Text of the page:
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The World Bank Wednesday said it has approved $750-million loan to increase flow of finance to micro, small, and medium enterprises (MSMEs) in India, which have been severely impacted by the covid-19 crisis. This will support the MSME package announced by the government under its ‘Self-reliant India’ programme.

“The World Bank’s MSME Emergency Response programme will address the immediate liquidity and credit needs of some 1.5 million viable MSMEs to help them withstand the impact of the current shock and protect millions of jobs," the multilateral lending institution said in a statement.

India’s MSME sector, which contributes 30% of India’s GDP and 40% of exports, is currently facing severe stress. The sector, which employs 150-180 million people, is now burdened with cancelled orders, loss of customers and supply chain disruptions, causing a sharp fall in revenues. This cash flow shortage is worsened by constraints to accessing finance, potentially creating solvency problems. The broad-based loss of cash flows has triggered a chain of non-payments throughout the economy, including to the financial sector.

“The MSME sector is central to India’s growth and job creation, and will be key to the pace of India’s economic recovery post covid-19. The immediate need is to ensure that the liquidity infused into the system by the government is accessed by MSMEs. Equally important is to strengthen the overall financing ecosystem for MSMEs," said Junaid Ahmad, World Bank country director in India.

“This operation seeks to achieve both these objectives by furthering the role of NBFCs and SCBs as effective financial intermediaries and leveraging fintech to broaden the reach of finance into the MSME sector."

The bank has lent $5.13 billion to India—the highest in a decade—in its last financial year ended 30 June, including $2.75 billion to support India’s efforts to meet the covid-19 challenge. The first $1-billion emergency support was announced in April for immediate support to India’s health sector. Another $1-billion project was approved in May to increase cash transfers and food benefits to the poor and vulnerable, including a more consolidated delivery platform—accessible to both rural and urban populations across state boundaries. The $750-million loan for the MSME sector from the International Bank for Reconstruction and Development (IBRD) has a maturity of 19 years, which includes a five-year grace period. The fund will be used to improve the funding capacity of key market-oriented channels of credit, such as the NBFCs and SFBs to help them respond to the urgent and varied needs of the MSMEs. “This will include supporting government’s refinance facility for NBFCs. In parallel, the IFC is also providing direct support to SFBs through loans and equity," the World Bank said.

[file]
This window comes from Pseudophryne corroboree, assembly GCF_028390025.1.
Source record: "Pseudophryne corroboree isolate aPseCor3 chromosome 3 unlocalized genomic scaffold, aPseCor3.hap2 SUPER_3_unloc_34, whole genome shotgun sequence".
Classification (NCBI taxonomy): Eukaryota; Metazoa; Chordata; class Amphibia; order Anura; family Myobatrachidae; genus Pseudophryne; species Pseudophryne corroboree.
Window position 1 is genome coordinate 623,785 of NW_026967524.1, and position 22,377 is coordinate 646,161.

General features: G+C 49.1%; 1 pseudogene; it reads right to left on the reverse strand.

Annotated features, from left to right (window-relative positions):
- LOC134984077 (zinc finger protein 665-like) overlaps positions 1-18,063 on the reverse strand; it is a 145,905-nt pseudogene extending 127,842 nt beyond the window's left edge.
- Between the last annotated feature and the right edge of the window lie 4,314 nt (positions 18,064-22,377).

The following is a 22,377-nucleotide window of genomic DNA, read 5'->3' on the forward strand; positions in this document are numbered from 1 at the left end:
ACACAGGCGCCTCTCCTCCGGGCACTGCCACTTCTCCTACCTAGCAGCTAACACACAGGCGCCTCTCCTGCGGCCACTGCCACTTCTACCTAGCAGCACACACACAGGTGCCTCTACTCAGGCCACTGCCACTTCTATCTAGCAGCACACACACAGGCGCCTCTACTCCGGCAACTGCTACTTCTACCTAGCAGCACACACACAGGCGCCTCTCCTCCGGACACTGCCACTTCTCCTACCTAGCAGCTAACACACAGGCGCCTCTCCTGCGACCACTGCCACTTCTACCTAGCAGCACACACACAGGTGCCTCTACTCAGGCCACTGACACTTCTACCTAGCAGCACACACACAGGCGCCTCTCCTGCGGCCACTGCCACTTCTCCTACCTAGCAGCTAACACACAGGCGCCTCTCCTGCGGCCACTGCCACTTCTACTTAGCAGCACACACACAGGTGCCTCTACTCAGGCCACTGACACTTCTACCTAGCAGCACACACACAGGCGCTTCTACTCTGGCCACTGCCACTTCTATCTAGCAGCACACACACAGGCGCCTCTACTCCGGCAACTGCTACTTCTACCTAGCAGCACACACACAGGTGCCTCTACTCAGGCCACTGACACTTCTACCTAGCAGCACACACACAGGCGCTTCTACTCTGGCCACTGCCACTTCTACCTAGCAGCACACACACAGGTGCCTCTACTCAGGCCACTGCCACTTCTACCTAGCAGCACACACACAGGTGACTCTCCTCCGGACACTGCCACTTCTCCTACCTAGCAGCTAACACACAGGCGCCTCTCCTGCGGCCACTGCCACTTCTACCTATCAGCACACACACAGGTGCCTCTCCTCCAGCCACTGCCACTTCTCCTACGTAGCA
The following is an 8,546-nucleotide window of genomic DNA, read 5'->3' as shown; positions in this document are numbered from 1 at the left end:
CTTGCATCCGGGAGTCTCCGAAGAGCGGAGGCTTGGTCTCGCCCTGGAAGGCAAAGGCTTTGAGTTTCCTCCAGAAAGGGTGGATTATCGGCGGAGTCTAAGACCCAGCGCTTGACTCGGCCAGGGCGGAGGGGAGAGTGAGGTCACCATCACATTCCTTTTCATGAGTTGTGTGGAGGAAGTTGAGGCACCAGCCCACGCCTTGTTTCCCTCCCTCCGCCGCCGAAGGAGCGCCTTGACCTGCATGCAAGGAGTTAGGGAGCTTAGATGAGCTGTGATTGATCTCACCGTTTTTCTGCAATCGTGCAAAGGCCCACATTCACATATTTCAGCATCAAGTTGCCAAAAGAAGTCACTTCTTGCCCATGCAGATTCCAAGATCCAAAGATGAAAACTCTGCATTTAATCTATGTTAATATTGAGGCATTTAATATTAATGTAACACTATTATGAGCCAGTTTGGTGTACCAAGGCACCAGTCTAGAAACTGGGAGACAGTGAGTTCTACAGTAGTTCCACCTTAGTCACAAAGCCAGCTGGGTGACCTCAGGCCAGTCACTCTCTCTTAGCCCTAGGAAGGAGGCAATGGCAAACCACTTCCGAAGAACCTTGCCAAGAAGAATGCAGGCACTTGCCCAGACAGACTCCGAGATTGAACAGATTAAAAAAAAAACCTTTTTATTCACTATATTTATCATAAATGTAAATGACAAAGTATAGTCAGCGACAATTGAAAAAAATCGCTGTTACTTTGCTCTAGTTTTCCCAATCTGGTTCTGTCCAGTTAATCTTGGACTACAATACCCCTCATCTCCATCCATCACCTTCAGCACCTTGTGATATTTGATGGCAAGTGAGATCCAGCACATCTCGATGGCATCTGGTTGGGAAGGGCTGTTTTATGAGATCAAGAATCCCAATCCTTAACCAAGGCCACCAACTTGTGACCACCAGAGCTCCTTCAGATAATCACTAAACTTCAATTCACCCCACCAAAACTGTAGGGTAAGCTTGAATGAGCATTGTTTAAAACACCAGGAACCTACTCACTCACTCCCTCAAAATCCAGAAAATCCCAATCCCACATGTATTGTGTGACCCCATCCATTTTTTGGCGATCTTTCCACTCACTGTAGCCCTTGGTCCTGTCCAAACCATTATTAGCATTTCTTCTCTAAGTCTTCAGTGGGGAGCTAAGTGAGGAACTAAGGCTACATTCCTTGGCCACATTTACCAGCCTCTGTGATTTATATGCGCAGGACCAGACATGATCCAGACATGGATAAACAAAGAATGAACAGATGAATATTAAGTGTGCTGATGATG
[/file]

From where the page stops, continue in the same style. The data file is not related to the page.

As part of 3 trillion support for the MSME sector, finance minister Nirmala Sitharaman in May announced 30,000 crore liquidity support for NBFCs, and microfinance institutions (MFIs) that would indirectly benefit small businesses. Under the scheme, banks will be allowed to invest in investment-grade debt papers issued by NBFCs and MFIs. The World Bank funding could support the government’s effort in this regard.

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